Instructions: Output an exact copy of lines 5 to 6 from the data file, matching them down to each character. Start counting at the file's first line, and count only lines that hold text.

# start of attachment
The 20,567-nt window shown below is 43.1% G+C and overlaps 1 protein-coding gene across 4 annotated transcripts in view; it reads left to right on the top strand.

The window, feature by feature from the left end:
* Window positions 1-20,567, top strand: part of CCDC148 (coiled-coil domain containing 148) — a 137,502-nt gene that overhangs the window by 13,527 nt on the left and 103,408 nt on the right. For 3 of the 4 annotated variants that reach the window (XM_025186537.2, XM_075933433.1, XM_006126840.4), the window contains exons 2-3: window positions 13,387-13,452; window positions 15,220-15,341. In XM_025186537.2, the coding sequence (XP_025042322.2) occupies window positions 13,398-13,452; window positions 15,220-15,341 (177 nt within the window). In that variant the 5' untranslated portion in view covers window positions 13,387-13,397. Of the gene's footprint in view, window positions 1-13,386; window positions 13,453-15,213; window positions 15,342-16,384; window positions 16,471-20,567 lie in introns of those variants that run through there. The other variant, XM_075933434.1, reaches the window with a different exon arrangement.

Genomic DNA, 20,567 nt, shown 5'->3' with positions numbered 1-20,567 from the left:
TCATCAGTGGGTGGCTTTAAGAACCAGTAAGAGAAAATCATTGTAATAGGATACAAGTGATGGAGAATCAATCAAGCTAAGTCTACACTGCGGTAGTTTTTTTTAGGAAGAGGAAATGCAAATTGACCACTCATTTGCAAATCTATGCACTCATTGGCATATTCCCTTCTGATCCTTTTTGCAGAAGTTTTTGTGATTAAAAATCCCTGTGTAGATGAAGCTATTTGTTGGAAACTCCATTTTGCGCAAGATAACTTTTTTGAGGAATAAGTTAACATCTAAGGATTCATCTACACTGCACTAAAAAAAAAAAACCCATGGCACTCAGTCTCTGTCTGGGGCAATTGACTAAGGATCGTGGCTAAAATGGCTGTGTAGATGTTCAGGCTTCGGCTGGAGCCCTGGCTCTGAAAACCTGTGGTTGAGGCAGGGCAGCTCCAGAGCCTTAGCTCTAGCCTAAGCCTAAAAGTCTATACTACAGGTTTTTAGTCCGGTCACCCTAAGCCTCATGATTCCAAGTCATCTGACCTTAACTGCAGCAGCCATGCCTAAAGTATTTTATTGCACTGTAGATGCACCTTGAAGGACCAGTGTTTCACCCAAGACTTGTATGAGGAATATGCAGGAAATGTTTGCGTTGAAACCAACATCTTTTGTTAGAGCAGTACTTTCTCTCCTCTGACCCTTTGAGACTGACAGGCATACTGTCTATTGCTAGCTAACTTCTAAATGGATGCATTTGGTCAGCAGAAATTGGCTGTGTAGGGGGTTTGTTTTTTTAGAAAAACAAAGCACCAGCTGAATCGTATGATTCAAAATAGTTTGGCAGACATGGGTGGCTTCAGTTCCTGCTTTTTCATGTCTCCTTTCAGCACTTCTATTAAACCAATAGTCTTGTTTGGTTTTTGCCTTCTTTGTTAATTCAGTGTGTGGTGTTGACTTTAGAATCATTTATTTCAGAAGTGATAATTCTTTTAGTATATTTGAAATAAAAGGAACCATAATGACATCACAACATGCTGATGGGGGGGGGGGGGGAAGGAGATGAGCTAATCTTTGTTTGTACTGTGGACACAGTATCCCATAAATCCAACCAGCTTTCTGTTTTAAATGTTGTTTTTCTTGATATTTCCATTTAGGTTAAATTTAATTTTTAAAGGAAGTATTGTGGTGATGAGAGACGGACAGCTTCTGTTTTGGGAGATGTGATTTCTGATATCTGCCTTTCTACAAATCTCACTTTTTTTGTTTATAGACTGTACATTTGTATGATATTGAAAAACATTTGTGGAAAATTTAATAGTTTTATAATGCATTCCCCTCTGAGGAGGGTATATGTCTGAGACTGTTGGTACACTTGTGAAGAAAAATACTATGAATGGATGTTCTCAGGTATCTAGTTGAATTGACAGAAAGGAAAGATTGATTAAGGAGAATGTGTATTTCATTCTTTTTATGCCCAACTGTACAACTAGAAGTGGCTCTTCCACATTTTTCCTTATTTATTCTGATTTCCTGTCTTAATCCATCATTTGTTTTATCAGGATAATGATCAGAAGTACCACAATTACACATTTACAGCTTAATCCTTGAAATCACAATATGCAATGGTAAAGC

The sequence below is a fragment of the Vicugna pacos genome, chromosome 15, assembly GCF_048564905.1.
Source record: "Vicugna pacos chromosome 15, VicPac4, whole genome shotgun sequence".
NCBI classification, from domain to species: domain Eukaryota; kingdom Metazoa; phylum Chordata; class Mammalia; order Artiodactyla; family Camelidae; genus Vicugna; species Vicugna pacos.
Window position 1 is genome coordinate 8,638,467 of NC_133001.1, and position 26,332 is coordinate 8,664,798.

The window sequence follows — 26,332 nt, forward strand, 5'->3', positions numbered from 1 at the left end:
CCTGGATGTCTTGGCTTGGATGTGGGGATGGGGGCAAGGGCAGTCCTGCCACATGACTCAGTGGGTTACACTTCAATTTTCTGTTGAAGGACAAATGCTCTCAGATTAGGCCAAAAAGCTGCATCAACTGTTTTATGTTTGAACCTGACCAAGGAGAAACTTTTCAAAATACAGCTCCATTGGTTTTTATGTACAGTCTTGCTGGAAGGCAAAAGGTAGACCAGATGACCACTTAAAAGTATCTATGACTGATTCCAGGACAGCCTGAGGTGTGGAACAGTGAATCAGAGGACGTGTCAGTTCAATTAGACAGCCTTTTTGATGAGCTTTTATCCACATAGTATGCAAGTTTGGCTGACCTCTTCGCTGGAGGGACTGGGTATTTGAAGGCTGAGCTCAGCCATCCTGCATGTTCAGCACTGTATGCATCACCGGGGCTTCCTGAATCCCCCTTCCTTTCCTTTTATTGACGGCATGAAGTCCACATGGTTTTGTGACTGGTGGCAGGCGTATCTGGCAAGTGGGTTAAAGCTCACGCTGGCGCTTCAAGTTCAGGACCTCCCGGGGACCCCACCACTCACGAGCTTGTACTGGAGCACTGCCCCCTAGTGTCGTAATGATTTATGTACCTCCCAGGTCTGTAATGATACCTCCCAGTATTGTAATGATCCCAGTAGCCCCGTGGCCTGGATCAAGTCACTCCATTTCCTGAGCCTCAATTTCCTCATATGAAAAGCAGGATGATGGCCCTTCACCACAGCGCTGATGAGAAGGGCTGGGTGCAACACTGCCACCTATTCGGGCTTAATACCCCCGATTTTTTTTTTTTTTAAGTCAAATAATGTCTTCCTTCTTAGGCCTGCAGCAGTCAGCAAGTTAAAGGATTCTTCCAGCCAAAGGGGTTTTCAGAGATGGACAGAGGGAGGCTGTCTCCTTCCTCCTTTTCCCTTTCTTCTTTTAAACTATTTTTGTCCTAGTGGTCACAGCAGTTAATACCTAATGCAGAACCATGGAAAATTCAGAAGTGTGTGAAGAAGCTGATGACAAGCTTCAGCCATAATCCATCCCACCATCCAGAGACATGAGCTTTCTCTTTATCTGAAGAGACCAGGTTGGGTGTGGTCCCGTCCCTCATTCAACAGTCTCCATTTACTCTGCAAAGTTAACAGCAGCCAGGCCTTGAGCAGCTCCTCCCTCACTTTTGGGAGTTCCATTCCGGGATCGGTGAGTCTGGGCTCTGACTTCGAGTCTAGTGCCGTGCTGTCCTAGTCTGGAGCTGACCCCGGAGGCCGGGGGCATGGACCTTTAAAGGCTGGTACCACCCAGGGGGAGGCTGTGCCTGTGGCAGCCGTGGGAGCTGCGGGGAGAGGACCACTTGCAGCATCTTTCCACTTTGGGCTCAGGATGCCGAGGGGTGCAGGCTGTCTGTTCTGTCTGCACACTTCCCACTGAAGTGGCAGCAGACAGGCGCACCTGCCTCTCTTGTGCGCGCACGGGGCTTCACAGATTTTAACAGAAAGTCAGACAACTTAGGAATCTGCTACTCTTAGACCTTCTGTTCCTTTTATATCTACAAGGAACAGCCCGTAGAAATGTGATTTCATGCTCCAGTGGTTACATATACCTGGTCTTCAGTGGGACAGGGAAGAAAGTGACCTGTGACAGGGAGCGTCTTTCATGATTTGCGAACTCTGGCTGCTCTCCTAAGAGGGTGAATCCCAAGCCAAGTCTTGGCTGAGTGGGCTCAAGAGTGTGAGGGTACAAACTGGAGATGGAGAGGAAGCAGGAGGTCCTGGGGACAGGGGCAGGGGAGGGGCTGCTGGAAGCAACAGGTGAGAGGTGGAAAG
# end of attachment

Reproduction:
TCATCAGTGGGTGGCTTTAAGAACCAGTAAGAGAAAATCATTGTAATAGGATACAAGTGATGGAGAATCAATCAAGCTAAGTCTACACTGCGGTAGTTTTTTTTAGGAAGAGGAAATGCAAATTGACCACTCATTTGCAAATCTATGCACTCATTGGCATATTCCCTTCTGATCCTTTTTGCAGAAGTTTTTGTGATTAAAAATCCCTGTGTAGATGAAGCTATTTGTTGGAAACTCCATTTTGCGCAAGATAACTTTTTTGAGGAATAAGTTAACATCTAAGGATTCATCTACACTGCACTAAAAAAAAAAAACCCATGGCACTCAGTCTCTGTCTGGGGCAATTGACTAAGGATCGTGGCTAAAATGGCTGTGTAGATGTTCAGGCTTCGGCTGGAGCCCTGGCTCTGAAAACCTGTGGTTGAGGCAGGGCAGCTCCAGAGCCTTAGCTCTAGCCTAAGCCTAAAAGTCTATACTACAGGTTTTTAGTCCGGTCACCCTAAGCCTCATGATTCCAAGTCATCTGACCTTAACTGCAGCAGCCATGCCTAAAGTATTTTATTGCACTGTAGATGCACCTTGAAGGACCAGTGTTTCACCCAAGACTTGTATGAGGAATATGCAGGAAATGTTTGCGTTGAAACCAACATCTTTTGTTAGAGCAGTACTTTCTCTCCTCTGACCCTTTGAGACTGACAGGCATACTGTCTATTGCTAGCTAACTTCTAAATGGATGCATTTGGTCAGCAGAAATTGGCTGTGTAGGGGGTTTGTTTTTTTAGAAAAACAAAGCACCAGCTGAATCGTATGATTCAAAATAGTTTGGCAGACATGGGTGGCTTCAGTTCCTGCTTTTTCATGTCTCCTTTCAGCACTTCTATTAAACCAATAGTCTTGTTTGGTTTTTGCCTTCTTTGTTAATTCAGTGTGTGGTGTTGACTTTAGAATCATTTATTTCAGAAGTGATAATTCTTTTAGTATATTTGAAATAAAAGGAACCATAATGACATCACAACATGCTGATGGGGGGGGGGGGGGAAGGAGATGAGCTAATCTTTGTTTGTACTGTGGACACAGTATCCCATAAATCCAACCAGCTTTCTGTTTTAAATGTTGTTTTTCTTGATATTTCCATTTAGGTTAAATTTAATTTTTAAAGGAAGTATTGTGGTGATGAGAGACGGACAGCTTCTGTTTTGGGAGATGTGATTTCTGATATCTGCCTTTCTACAAATCTCACTTTTTTTGTTTATAGACTGTACATTTGTATGATATTGAAAAACATTTGTGGAAAATTTAATAGTTTTATAATGCATTCCCCTCTGAGGAGGGTATATGTCTGAGACTGTTGGTACACTTGTGAAGAAAAATACTATGAATGGATGTTCTCAGGTATCTAGTTGAATTGACAGAAAGGAAAGATTGATTAAGGAGAATGTGTATTTCATTCTTTTTATGCCCAACTGTACAACTAGAAGTGGCTCTTCCACATTTTTCCTTATTTATTCTGATTTCCTGTCTTAATCCATCATTTGTTTTATCAGGATAATGATCAGAAGTACCACAATTACACATTTACAGCTTAATCCTTGAAATCACAATATGCAATGGTAAAGC

The sequence below is a fragment of the Vicugna pacos genome, chromosome 15, assembly GCF_048564905.1.